Sinned also, till the loathsome opposite
Of all my heart had destined did obtain,
And all through thee! so that this life of mine
I guard as God’s high gift from scathe and wrong,
Not greatly care to lose; but rather think        95
How sad it were for Arthur, should he live,
To sit once more within his lonely hall,
And miss the wonted number of my knights,
And miss to hear high talk of noble deeds
As in the golden days before thy sin.        100
For which of us, who might be left, could speak
Of the pure heart, nor seem to glance at thee?
And in thy bowers of Camelot or of Usk
Thy shadow still would glide from room to room,
And I should evermore be vext with thee        105
In hanging robe or vacant ornament,
Or ghostly footfall echoing on the stair.
For think not, though thou wouldst not love thy lord,
Thy lord has wholly lost his love for thee.
I am not made of so slight elements.        110
Yet must I leave thee, woman, to thy shame.
I hold that man the worst of public foes
Who either for his own or children’s sake.
To save his blood from scandal, lets the wife
Whom he knows false, abide and rule the house;        115
For being through his cowardice allowed
Her station, taken everywhere for pure,
She like a new disease, unknown to men,
Creeps, no precaution used, among the crowd,
Makes wicked lightnings of her eyes, and saps        120
The fealty of our friends, and stirs the pulse
With devil’s leaps, and poisons half the young.
Worst of the worst were that man he that reigns!
Better the King’s waste hearth and aching heart
Than thou reseated in thy place of light,        125
The mockery of my people, and their bane.”
  He paused, and in the pause she crept an inch
Nearer, and laid her hands about his feet.
Far off a solitary trumpet blew.
Then waiting by the doors the war-horse neighed        130
As at a friend’s voice, and he spake again:—
  “Yet think not that I come to urge thy crimes;
I did not come to curse thee, Guinevere,—
I, whose vast pity almost makes me die
To see thee, laying there thy golden head,        135
My pride in happier summers, at my feet.
The wrath which forced my thoughts on that fierce law,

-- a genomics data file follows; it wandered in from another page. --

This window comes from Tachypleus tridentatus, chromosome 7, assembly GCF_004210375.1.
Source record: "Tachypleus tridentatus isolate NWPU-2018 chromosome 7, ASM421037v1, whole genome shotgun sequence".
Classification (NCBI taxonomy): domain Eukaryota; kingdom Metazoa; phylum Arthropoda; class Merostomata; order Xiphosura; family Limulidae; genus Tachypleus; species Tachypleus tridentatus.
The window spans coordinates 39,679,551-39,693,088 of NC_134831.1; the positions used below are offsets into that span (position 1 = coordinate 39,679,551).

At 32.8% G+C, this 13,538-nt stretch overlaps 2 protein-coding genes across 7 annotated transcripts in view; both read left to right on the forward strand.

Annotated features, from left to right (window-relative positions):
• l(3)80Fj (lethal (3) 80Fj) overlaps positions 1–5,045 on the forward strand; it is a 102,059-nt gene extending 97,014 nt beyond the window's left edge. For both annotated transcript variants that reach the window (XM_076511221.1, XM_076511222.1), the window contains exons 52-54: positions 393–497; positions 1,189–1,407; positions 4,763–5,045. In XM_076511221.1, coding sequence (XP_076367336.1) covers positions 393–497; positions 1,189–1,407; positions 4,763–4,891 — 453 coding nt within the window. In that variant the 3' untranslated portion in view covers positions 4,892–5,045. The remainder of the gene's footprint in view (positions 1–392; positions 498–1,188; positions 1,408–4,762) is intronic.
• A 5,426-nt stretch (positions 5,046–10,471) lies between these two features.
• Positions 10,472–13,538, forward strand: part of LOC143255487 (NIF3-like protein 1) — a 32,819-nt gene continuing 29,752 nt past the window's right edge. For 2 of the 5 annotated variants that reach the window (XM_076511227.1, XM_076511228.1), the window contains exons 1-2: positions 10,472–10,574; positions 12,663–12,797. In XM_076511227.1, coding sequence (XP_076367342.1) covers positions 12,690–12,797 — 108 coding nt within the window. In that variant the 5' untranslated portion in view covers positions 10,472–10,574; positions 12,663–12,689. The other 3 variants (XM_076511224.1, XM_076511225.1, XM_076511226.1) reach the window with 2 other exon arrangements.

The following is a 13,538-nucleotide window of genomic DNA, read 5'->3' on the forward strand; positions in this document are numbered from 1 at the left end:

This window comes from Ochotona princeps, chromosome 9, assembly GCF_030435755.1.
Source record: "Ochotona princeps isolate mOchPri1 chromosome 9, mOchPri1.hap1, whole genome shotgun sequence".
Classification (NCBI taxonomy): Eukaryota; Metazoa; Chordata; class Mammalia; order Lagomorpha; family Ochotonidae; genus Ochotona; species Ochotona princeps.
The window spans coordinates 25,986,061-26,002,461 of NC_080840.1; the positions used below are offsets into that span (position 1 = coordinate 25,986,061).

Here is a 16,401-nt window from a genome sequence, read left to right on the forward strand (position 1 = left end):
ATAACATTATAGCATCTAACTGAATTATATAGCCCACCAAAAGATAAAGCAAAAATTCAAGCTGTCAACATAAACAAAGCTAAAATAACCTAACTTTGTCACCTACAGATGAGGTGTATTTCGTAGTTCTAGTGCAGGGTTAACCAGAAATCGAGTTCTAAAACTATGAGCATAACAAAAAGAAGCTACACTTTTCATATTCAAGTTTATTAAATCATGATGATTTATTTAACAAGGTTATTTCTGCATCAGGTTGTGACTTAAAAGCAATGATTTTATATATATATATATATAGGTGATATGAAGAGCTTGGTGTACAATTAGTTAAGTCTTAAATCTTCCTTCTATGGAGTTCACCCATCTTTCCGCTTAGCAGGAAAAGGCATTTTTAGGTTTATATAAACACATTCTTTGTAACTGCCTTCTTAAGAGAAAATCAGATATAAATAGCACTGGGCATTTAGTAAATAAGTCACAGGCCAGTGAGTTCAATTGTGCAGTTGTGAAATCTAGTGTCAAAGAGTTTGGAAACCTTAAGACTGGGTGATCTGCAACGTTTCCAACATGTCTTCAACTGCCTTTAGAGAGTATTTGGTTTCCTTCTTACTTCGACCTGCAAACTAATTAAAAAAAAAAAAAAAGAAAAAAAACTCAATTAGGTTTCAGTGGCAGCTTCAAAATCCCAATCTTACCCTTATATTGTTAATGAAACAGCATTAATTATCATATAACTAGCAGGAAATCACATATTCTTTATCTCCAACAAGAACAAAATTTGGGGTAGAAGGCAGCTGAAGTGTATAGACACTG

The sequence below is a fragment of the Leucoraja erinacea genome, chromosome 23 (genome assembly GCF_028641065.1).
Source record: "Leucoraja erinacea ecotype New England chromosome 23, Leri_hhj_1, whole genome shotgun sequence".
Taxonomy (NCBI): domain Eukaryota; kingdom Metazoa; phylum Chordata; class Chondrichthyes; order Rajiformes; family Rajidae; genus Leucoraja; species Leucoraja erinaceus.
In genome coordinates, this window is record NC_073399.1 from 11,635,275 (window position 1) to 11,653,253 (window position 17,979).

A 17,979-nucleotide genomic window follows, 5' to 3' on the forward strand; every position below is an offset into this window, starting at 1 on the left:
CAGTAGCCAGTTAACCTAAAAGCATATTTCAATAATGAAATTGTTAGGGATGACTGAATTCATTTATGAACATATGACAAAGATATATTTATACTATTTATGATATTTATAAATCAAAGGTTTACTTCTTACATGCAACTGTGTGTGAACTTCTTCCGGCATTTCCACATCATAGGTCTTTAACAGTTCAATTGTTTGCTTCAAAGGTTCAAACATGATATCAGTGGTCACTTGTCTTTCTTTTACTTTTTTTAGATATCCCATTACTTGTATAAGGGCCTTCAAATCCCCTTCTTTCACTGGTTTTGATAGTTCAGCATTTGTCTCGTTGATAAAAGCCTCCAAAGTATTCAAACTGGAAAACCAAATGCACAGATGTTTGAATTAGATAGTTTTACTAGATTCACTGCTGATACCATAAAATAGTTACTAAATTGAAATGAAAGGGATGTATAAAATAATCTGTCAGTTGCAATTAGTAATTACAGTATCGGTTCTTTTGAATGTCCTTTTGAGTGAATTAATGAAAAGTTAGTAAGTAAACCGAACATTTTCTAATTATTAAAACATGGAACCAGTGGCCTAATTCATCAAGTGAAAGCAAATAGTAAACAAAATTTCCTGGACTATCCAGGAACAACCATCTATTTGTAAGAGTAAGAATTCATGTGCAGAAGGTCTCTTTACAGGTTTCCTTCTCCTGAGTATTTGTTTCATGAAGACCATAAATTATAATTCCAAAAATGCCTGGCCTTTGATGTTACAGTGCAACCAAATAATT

The doom of treason and the flaming death,
(When first I learnt thee hidden here) is past.
The pang which while I weighed thy heart with one        140
Too wholly true to dream untruth in thee,
Made my tears burn, is also past—in part.
And all is past, the sin is sinned, and I,
Lo! I forgive thee, as Eternal God
Forgives: do thou for thine own soul the rest.        145
But how to take last leave of all I loved?
O golden hair, with which I used to play,
Not knowing! O imperial-molded form,
And beauty such as never woman wore,
Until it came a kingdom’s curse with thee—        150
I cannot touch thy lips,—they are not mine,
But Lancelot’s: nay, they never were the King’s.
I cannot take thy hand,—that too is flesh,
And in the flesh thou hast sinned; and mine own flesh.
Here looking down on thine polluted, cries        155
‘I loathe thee;’ yet not less, O Guinevere,—
For I was ever virgin save for thee,—
My love through flesh hath wrought into my life
So far, that my doom is, I love thee still.
Let no man dream but that I love thee still.        160
Perchance, and so thou purify thy soul,
And so thou lean on our fair father Christ,
Hereafter in that world where all are pure
We two may meet before high God, and thou
Wilt spring to me, and claim me thine, and know        165
I am thine husband—not a smaller soul,
Nor Lancelot, nor another. Leave me that,
I charge thee, my last hope. Now must I hence.
Through the thick night I hear the trumpet blow:
They summon me their King to lead mine hosts        170
Far down to that great battle in the west,
Where I must strike against the man they call
My sister’s son—no kin of mine, who leagues
With Lords of the White Horse, heathen, and knights,
Traitors—and strike him dead, and meet myself        175
Death, or I know not what mysterious doom.
And thou remaining here wilt learn the event:
But hither shall I never come again,
Never lie by thy side; see thee no more—

            And while she groveled at his feet,
She felt the King’s breath wander o’er her neck,
And in the darkness o’er her fallen head
Perceived the waving of his hands that blest.